Warren Tech students honor Perseverance Heroes

Posters commemorate and teach about cultural icons from marginalized groups

Bob Wooley
bwooley@coloradocommunitymedia.com
Posted 2/18/22

For the past two years, Warren Tech Graphic Design & Illustration students have been creating a special series of posters called the Perseverance Heroes project. 

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Warren Tech students honor Perseverance Heroes

Posters commemorate and teach about cultural icons from marginalized groups

Posted

For the past two years, Warren Tech Graphic Design & Illustration students have been creating a special series of posters called the Perseverance Heroes project. 

As part of the project, students chose a historical figure who has overcome barriers, discrimination and societal challenges. 

The posters honor heroes from the worlds of sports, science, the arts and politics. The series includes colorful tributes to well known figures like Jesse Owens and Jackie Robinson, as well as lesser-known pioneers like Katherine Johnson, an African American woman who made significant contributions to America’s space program. And that’s by design. Because the goal of the project is to educate, as well as create an impactful visual.

Graphic Design Instructor Scot Odendahl said an important part of the project was giving a voice to the students — letting them research their subject and educate others through their design. He also pointed out that students who attend Warren Tech come from diverse backgrounds, which allows for their work to be created through many different lenses. Students participating in the project receive an English credit for their research and writing, as well as Graphic Design credits.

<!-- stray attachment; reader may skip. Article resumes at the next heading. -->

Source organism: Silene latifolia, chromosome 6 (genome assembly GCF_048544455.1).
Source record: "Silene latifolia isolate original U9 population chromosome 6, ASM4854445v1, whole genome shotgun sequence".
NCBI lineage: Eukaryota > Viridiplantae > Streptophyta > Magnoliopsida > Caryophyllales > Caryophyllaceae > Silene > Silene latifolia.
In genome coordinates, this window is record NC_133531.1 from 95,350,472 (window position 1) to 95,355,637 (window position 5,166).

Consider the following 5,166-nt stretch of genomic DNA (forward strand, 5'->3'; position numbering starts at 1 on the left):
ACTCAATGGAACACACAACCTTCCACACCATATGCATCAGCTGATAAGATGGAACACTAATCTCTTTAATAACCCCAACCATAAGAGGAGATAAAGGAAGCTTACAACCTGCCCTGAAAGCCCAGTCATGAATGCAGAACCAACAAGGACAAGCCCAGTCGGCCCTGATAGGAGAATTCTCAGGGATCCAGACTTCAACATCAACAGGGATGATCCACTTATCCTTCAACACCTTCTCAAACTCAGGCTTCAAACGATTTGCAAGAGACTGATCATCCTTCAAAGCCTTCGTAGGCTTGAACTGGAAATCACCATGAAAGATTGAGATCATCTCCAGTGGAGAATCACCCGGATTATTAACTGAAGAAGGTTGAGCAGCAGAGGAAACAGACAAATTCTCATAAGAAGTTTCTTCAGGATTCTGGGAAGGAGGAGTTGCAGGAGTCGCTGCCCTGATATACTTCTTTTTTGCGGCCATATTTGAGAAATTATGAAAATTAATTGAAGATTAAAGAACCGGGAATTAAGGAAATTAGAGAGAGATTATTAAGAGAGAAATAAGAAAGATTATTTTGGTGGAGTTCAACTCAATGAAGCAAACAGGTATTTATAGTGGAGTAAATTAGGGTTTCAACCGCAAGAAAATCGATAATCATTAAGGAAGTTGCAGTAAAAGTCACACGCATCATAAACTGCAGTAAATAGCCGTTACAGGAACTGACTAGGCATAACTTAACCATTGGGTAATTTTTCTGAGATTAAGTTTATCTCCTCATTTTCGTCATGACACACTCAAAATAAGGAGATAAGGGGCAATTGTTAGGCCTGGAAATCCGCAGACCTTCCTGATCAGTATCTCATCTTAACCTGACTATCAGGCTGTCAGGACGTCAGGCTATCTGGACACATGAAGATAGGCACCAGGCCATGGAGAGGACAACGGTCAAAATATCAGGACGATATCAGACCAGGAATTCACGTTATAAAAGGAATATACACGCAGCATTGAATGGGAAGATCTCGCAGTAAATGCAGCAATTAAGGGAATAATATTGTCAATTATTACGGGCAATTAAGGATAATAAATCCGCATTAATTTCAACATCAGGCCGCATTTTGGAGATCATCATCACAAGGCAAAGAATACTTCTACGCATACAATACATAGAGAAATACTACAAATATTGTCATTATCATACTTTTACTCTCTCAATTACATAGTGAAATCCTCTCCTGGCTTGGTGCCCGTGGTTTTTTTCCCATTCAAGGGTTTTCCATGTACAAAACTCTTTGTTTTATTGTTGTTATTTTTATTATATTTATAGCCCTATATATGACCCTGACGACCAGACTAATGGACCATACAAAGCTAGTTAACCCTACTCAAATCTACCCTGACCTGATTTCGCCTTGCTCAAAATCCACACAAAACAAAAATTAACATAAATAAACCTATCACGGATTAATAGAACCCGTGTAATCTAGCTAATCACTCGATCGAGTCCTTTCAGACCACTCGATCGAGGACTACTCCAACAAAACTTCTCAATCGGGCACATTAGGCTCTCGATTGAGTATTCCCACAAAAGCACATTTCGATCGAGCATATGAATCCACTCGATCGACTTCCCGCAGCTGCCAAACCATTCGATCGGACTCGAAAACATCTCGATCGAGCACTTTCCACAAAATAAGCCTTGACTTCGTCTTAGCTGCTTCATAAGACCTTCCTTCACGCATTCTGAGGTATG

Though the project explores the lives of many individuals from the African American community, it’s not specifically a Black History project, in that students were encouraged to tell visual stories of people from all marginalized populations. Posters of political organizer and activist, Rodolfo “Corky” Gonzalez, and Nobel Peace Prize winning activist Malala Yousafzai are included in the series.

Warren Tech Learning Specialist Sarah Washington also is an equity and diversity liaison for the school. She said students really bought in to the concept of the project and were excited about researching their subjects.

“Some of them knew right away who they were going to pick,” she said. “And some of them had no idea, so they got to learn about a lot of different people, in making their decision. We encouraged them to look for the unsung heroes, and they really came through.”

Design Instructor Peter Cunis said graphic design assignments are often structured in a way that’s similar to real-world working conditions. Students research their topic or subject, create sketches and layouts and then pitch the concept to instructors. He said the program has been valuable in many different ways, including giving everyone involved a chance to learn about inspirational figures they may have never heard of before.

Odendahl said the posters are displayed in the entryway galleria at Warren Tech, but he hopes they will someday be shared across the school district.

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